Joe Palazzolo reports at the Wall Street Journal's Law Blog:
Federal appeals judges pressed the nation’s top court to resolve a deepening split among their colleagues over whether police need a warrant to search the cell phone of someone under arrest.
In a 2-1 decision in May, the First U.S. Circuit Court of Appeals held that Boston police needed a warrant to search the cell phone of a man arrested in 2007 for suspected drug dealing, putting it at odds with several other federal appeals courts as well as the highest state court in Massachusetts.
Earlier this month, Justice Department lawyers asked the First Circuit to rehear the case, saying in court papers that the conflicting rulings had sown confusion in the law enforcement community and created a “substantial and unjustifiable obstacle to investigations and prosecutions.”
The court declined on Monday. But at least two First Circuit judges said they voted against rehearing the case in order to speed its path to the U.S. Supreme Court . . . .
At the Volokh Conspiracy, Orin Kerr comments:
Notably, both Chief Judge Lynch and Judge Howard authored separate statements asking the Supreme Court to step in and review the issue. Here is the entirety of Judge Lunch’s statement:
I vote to deny rehearing en banc not because the case does not meet the criteria for en banc review. It clearly does. Indeed, the issues are very important and very complex.
I vote to deny rehearing en banc because I think the preferable course is to speed this case to the Supreme Court for its consideration. There are two very able opinions from this court, and en banc review in this Court could not improve on their presentations of the issues.
The decision in this case creates a circuit split with respect to the validity of warrantless searches of cell phones incident to arrest. State courts similarly are divided. As the government points out, the differing standards which the courts have developed provide confusing and often contradictory guidance to law enforcement. Indeed, the highest court in the state which this case arose has taken a view of the law that is contrary to the decision in this case, leaving the police in need of further guidance.
Only the Supreme Court can finally resolve these issues, and I hope it will.
Judge Howard’s statement first argued the merits a bit and then added a passage echoing Chief Judge Lynch:
Ultimately this issue requires an authoritative answer from the Supreme Court, and our intermediate review would do little to mend the growing split among lower courts. Both the Florida Supreme Court and the Ohio Supreme Court have adopted a warrant requirement similar to the one the majority found necessary in this case. See Smallwood v. State, 113 So. 3d 724 (Fla. 2013); State v. Smith, 920 N.E.2d 949 (Ohio 2009). Leaving aside these outliers (and make no mistake, we are now an outlier in this field), those courts in agreement on this issue have often reached the same conclusions relying on different reasoning. Compare United States v. Flores-Lopez, 670 F.3d 803, 809-10 (7th Cir. 2012) (looking at risk to officer safety and preservation of evidence), and United States v. Finley, 477 F.3d 250, 259-60 (5th Cir. 2007) (analyzing the issue as a matter of searching for evidence of the crime of arrest). Clearly, cell phones sit at the intersection of several different Fourth Amendment doctrines, and I suspect that each new case will result in a slightly different interpretation of how to treat these searches. Given this likely outcome, I welcome speedy resolution from the Supreme Court, and see no need to delay by reconsidering this case.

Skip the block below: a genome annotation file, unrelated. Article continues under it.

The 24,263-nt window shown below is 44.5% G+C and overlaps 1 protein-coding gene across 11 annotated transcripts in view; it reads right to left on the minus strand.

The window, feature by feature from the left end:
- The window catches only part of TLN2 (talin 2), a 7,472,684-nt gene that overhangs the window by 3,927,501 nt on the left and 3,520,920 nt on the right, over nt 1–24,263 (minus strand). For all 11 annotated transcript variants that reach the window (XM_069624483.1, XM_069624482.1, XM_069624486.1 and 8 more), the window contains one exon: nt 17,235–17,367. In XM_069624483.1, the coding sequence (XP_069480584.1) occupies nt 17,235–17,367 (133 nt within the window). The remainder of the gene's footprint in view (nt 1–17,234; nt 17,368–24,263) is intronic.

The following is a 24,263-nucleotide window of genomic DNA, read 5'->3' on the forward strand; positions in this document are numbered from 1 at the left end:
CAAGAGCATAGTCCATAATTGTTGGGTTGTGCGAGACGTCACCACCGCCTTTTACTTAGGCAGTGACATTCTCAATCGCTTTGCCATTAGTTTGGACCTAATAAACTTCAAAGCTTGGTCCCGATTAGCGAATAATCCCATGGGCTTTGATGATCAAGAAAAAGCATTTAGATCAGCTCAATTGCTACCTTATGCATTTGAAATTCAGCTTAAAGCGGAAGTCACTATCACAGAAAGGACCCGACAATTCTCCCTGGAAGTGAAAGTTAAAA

I’ve blogged before that I think this issue is very likely to get to the Supreme Court this coming Term, and with statements like that my prediction becomes an even better bet. Judicial statements like that amount to amicus briefs in support of future cert petitions, and the Court tends to pay attention to them. As for which case might get to the Court first, I’m not sure. There are a few cases in the pipeline, although I don’t know if any cert petitions actually have been filed yet. If readers know of any such petitions, please let me know. (Full disclosure: A few months ago, I briefly consulted with the defense attorney on one of the cases in the pipeline. However, at this point I don’t expect that I will be working on any of the cases at the cert stage.)
My chief worry about the Court taking a case now is that cell phone technology and its adoption is changing quickly. Cell phones in use today are very different from cell phones in use 5 years ago, which were very different from cell phones in use ten years ago. A Supreme Court decision about how the Fourth Amendment applies to “cell phones” may only last for a short time if the nature of cell phones is different a decade from now from what it is today. To avoid this problem, I have stressed that the Court should generally wait until technology stabilizes before agreeing to review Fourth Amendment cases involving computers and new technologies See An Equilibrium-Adjustment Theory of the Fourth Amendment, 125 Harv. L. Rev. 476, 539-42 (2011). Granted, the deep split on the issue now may make delay difficult. And perhaps the technology has evolved enough to make a decision reasonably long-lasting. So while I suspect the Court will likely take one of these cases, I admit to some discomfort that it may still be too soon along the technology curve for the Supreme Court to step in.
Finally, as I’ve mentioned before, I posted my own thoughts about how the Supreme Court should resolve the question when it does reach the merits here: Foreword: Accounting for Technological Change, 36 Harv. J. L. & Pub. Pol’y 403 (2013).